Gritty streets. Noisy construction. Endless traffic.
Palermo definitely did not fit our vision of Sicily.
After a somewhat hallucinatory overnight train ride from mainland Italy (more on that here), we figured our sleep-deprived state was skewing our perception of the capital. Our somewhat dingy guesthouse was also not setting the right tone. Owner, Lena, a grumpy, cigarette-smoking Sicilian grandmother, also seemed annoyed by our off-season stay. Lodging… strike one.
After a cold shower (not on purpose, something was wrong with the water heater), we set out for lunch. We stopped in a clearly popular local deli and ordered pizza with… chicken? Nope. After we took that first bite, we realized we had ordered the Sicilian specialty: pizza with anchovies. Very fishy. Very distinctive. Very not-what-we-wanted. Food… strike two.
But as we began our wanders, we began to warm up to Palermo with its gorgeous architecture.
Originally settled as a Phoenician city, Palermo was controlled by Greek, Roman, Byzantine and Islamic rulers. In the early Middle Ages, it thrived under Arab rule, becoming one of the wealthiest cities in Europe and known as a center of learning.
When the Normans conquered the capital in the 11th century, they destroyed many of the palaces and mosques. This gave way to a new style of architecture: Arab-Norman. A unique fusion combining Romanesque artistry with Arabic flair.
In Piazza Bellini, we visited La Martorana, the Church of St. Mary of the Admiral. Built in 1143, it’s one of the finest surviving buildings in the city with beautiful Byzantine mosaics and Baroque frescoes. In the heart of the old city, Quattro Canti, is a unique octagonal square at a busy intersection. Surrounded by four Baroque buildings, its original name was Teatro del Sole (“Theatre of the Sun”) because during the day, the sun illuminates at least one of the architectural scenes.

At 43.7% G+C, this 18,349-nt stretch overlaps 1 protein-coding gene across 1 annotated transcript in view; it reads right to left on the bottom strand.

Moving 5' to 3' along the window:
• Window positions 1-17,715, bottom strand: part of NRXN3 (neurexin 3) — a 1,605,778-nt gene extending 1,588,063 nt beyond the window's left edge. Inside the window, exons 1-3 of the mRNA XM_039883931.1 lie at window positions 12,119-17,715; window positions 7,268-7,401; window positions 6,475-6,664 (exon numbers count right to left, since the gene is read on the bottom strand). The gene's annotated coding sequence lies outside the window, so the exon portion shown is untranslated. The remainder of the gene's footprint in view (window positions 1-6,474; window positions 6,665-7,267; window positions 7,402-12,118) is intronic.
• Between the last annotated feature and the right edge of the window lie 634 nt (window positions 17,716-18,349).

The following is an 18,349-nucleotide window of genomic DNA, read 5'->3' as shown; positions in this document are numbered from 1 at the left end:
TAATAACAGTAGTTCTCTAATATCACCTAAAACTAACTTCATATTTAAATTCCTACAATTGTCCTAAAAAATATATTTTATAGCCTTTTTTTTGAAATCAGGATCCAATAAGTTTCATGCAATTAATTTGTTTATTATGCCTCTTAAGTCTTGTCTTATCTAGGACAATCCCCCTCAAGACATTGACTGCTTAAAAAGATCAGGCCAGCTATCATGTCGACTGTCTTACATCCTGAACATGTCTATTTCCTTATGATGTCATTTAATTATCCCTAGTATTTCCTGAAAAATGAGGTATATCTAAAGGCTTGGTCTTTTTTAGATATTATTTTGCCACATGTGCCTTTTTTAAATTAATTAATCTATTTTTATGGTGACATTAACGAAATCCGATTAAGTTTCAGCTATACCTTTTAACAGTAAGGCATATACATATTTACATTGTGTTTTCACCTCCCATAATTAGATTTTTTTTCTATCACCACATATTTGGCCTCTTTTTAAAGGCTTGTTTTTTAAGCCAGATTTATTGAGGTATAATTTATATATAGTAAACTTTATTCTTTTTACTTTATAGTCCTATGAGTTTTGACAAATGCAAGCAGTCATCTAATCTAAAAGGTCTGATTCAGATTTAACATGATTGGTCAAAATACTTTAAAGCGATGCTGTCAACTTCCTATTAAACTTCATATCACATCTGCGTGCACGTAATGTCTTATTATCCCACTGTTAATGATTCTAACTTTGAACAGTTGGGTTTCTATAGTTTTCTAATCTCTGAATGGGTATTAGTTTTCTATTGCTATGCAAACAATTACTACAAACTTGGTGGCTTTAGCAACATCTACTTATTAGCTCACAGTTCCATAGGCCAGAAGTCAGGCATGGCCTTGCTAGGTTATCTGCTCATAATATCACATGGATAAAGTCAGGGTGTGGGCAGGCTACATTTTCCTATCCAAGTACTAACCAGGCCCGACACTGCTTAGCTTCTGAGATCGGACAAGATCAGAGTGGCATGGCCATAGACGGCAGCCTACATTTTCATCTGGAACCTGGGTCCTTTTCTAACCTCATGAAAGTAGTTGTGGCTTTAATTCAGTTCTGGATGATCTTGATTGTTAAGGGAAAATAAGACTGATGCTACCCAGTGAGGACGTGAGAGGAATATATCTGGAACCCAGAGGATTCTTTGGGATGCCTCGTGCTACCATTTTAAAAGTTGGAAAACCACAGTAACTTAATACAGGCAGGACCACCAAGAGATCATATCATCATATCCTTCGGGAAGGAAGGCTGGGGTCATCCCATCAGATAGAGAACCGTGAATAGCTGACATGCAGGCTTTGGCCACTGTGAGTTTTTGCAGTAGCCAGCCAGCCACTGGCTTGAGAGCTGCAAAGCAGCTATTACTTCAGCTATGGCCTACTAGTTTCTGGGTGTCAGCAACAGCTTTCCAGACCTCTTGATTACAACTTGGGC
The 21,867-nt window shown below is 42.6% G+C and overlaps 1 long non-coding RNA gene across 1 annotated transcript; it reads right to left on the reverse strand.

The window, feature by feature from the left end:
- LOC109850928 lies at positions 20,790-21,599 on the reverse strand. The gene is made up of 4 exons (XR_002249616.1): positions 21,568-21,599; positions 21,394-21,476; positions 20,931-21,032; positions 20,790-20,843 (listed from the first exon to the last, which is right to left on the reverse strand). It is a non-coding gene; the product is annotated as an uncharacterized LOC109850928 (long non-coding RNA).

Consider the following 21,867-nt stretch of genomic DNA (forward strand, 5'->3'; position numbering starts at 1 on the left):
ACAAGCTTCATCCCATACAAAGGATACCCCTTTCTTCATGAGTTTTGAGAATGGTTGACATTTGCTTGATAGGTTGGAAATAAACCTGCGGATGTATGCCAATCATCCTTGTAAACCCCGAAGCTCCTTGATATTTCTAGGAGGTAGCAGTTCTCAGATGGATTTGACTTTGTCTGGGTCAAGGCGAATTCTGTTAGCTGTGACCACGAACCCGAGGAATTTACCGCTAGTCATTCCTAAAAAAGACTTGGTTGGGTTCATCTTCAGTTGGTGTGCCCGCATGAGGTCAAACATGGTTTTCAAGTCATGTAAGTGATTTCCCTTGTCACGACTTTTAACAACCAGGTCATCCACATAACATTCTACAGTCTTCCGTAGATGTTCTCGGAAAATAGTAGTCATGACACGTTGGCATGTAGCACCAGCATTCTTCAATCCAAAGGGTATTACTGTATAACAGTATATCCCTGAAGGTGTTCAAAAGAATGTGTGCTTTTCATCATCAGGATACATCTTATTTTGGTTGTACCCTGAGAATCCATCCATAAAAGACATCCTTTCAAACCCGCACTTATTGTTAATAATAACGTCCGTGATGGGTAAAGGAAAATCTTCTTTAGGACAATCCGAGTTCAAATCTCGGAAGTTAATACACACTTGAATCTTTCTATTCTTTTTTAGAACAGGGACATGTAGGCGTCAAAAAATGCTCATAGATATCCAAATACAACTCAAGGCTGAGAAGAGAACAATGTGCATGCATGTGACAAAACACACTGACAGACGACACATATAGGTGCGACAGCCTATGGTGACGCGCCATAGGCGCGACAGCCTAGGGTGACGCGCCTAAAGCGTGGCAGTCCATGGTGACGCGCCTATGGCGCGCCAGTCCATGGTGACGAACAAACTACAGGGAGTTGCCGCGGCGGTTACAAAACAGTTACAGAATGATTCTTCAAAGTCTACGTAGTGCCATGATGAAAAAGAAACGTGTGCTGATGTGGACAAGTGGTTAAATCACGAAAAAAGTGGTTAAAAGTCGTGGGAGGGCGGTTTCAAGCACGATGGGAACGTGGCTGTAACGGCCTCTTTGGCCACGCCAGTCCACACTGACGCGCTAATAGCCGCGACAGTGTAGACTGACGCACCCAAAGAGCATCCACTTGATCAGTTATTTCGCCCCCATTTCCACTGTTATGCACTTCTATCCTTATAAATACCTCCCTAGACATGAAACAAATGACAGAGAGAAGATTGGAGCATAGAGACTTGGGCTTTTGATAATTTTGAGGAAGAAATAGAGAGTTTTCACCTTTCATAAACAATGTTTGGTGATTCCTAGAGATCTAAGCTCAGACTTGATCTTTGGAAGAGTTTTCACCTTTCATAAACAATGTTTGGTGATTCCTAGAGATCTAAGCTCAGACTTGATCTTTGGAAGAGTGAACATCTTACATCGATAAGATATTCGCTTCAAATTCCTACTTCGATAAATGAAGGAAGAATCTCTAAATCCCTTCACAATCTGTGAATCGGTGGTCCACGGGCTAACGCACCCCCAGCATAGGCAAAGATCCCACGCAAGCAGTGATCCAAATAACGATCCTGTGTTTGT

As we continued our walk, we found ourselves comparing Palermo, Sicily with Naples, Italy.
We found Naples to also be crowded, dirty and chaotic. People were poorer than average and there were clearly ongoing problems with crime.
But Napolitans somehow seemed happier… finding joy in the every day and celebrating it. Their reality was similar to Sicilians, but yet they seemed more hopeful. We’re not sure why Sicilians couldn’t seem to rise to the occasion. But it had an effect on our impression of the city. Instead of feeling energized by the madness, we felt worn out by it.
Fortunately, we had the pleasure of meeting a young man who offered his perspective as a born-and-raised Palermo local. Roberto was a 19-year old who easily could’ve passed for a much older adult. A big, burly man with dark hair and twinkling brown eyes. His warm smile invited us to chat with him.
Outside Palermo Cathedral, Roberto sold souvenir books and postcards from a small mobile stand.
He seemed eager to practice his English (we learned he attended linguistic school for five years), as well as share his knowledge of the city with us.
“Palermo could be something great,” he beamed with hopeful pride.
“After all, it is a incredibly diverse city with all of its historical influences. Amazing museums. Stunning architecture. And its coasts are some of the most beautiful in the world. But…”
We knew a “but” was coming.
“But money has, and continues to be, taken away from the people. The country is run by a corrupt government. To this day, the Mafia continues to oversee and operate illegal activity here.”
Roberto went on to tell us how he experienced life on the streets. Growing up, his education came from watching and observing, learning the truths of how life really operated. He trained as a boxer for a while before stumbling into the unexpected world of theater.
Continuing on, he talked about how fortunate he was to have parents who love and support his aspirations of becoming an actor. In fact, he hopes to open up a community theater in Palermo some day. The entire time he spoke to us, he was grinning from ear to ear.
While touched by his story, we also felt a little sad.
Was life here simply too riddled with obstacles to try and take on his dreams? In one last attempt to gently urge us to buy something, he showed us several more touristy items. We bought a few postcards and told him we wished we could buy more. He understood and we exchanged handshakes.
“Good luck… with all of your life,” he said.
Our eyes met for an instant and he gave us one last smile. We then walked away, knowing we’d likely never see him again.
We couldn’t help but wonder… would Roberto still be there on that square selling souvenir trinkets 20 years from now? We’d like to think he’d be starring in a production at his own theater instead. Or perhaps teaching children his passion for the stage.
In any case, we realized that Roberto is the perfect metaphor for Palermo. Rough and imposing on the outside, yet with a big heart and good intentions. Palermo, like Roberto himself, could indeed, be something great.